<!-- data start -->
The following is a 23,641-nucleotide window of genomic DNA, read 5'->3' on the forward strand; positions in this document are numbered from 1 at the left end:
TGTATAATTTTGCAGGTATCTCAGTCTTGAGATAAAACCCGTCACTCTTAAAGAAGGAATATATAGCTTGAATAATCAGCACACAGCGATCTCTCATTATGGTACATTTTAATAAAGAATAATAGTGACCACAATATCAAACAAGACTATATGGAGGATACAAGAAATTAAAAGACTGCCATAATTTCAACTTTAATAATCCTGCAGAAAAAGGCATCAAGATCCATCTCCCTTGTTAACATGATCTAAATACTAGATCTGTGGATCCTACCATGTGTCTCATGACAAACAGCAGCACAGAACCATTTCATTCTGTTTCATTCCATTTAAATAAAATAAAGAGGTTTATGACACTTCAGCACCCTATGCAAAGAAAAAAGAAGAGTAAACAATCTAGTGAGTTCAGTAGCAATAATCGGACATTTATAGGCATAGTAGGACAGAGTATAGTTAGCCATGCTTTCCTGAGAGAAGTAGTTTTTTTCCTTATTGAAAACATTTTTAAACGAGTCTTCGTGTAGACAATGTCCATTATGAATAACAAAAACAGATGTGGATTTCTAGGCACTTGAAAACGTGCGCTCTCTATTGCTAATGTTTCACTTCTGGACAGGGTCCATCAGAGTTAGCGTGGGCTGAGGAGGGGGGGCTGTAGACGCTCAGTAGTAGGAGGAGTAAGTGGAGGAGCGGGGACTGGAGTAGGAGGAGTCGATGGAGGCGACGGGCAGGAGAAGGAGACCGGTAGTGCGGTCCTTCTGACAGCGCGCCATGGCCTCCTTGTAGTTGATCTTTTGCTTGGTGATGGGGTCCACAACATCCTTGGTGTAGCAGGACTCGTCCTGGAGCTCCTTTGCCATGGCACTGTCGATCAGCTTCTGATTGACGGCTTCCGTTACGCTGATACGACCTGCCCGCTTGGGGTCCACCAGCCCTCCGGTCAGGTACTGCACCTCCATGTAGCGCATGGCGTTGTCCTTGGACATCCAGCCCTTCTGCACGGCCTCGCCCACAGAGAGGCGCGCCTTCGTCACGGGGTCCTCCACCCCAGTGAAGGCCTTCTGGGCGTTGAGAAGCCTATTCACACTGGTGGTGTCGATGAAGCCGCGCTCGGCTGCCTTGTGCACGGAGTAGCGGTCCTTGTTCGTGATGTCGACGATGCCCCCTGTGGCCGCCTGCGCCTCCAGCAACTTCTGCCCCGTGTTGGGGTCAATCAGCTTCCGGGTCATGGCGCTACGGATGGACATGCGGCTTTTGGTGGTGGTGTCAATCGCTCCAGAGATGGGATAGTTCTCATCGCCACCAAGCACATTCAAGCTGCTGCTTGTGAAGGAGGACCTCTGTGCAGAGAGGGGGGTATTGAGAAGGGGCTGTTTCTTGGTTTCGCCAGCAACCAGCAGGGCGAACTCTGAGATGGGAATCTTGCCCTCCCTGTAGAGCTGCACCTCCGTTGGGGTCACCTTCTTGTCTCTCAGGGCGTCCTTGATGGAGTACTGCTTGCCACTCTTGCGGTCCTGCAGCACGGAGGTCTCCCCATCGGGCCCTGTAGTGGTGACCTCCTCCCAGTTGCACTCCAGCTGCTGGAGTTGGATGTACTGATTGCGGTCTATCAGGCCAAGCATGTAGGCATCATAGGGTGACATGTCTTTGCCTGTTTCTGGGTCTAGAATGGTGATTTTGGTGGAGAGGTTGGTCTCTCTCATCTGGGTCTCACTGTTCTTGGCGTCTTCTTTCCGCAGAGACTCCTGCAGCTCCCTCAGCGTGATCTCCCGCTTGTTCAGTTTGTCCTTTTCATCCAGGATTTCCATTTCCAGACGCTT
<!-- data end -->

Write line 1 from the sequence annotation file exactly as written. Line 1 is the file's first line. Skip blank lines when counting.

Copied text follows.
The following is a 23,641-nucleotide window of genomic DNA, read 5'->3' on the forward strand; positions in this document are numbered from 1 at the left end: